• Journalist
  • Social worker
  • Computer technician
  • University lecturer
  • Farm hand
  • Manager of television industry training schemes
  • School teacher
  • Digger operator
  • Script writer
  • Nanny
  • TV Production coordinator
  • Actress
  • Business owner
  • Author
  • Music Manager
  • College teacher
  • Event manager
  • Secretary

Some of the people I’ve spoken to also told me about other things they have achieved:

  • Motocross Racing
  • Various degrees in a range of subjects at all levels
  • Various professional qualifications in all sorts of fields
  • Engineering achievements
  • Pilot in training
  • Counsellor in training

… and these are just from the few people I asked. No doubt if I were to ask more, the list would only grow!

So, hopefully this little insight will change the assumptions that many ‘average height people’ make about people with dwarfism regarding their working potential. Obviously for those who have extreme pain daily, working can be more of a challenge in terms of identifying a suitable job, but that can be the case with people of a whole range of disabilities, and personally (not speaking on behalf of anyone else here with this comment..!), I believe that ‘where there’s a will, there’s a way’ and we should be trying to achieve all that we can, rather than dwelling on our physical limitations and thus limiting our own potential!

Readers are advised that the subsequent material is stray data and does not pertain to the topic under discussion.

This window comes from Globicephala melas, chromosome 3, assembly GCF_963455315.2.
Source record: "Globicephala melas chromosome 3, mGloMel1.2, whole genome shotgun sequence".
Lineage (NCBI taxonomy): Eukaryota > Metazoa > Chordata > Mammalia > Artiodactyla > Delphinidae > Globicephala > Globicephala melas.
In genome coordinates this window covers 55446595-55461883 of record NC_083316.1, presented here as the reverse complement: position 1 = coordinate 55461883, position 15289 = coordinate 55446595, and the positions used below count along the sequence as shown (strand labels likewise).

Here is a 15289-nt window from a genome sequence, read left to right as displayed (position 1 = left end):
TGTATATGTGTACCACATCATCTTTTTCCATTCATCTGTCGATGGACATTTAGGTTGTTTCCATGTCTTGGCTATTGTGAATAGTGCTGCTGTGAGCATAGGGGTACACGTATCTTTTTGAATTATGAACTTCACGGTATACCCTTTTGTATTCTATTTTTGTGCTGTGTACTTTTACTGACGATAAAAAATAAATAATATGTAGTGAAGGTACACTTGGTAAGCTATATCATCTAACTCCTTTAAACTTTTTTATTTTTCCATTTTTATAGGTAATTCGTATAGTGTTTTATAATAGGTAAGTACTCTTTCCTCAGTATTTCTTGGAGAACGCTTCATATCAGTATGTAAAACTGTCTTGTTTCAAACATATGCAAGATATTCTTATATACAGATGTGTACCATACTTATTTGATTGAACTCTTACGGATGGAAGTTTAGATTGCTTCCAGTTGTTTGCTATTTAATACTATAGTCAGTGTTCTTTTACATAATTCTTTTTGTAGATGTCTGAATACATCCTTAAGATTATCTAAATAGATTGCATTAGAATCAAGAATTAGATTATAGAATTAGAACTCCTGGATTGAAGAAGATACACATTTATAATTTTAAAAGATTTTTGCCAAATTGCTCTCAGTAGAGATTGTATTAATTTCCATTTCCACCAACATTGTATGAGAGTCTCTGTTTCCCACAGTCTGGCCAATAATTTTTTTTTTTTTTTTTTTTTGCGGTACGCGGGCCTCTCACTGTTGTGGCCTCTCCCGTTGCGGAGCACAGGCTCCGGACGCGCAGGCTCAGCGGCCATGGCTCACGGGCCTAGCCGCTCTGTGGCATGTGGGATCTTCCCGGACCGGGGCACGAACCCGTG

*I had a response from an individual with the condition that painted a less positive perspective, whereby he felt that people with pseudoachondroplasia should perhaps not aim for what may be their dream job, due to considerations of how the condition may worsen with age and thus affect their ability to work. Whilst I also believe that we must consider how our bodies can physically cope with particular job roles, I personally like to think that with enough adaptation, the majority of careers are not purely a thing to be dreamt of by people with the condition, and that we can usually fulfil job requirements one way or another! Obviously living with pseudoachondroplasia is an individual experience and I cannot speak on behalf of everyone in this post, so I thought I would include this note to make it clear I’m aware that limitations are different due to pain levels/surgeries had, etc. 🙂


**As promised, links to my previous Dwarfism Awareness Posts:

2017: I listed the little ways I have to change my life to live well with pseudoachondroplasia

2016: I summarised how my life has included a range of surgeries

2015: I highlighted the physical differences that are associated with pseudoachondroplasia

2014: I gave a few examples of how the condition impacts my life, in pictures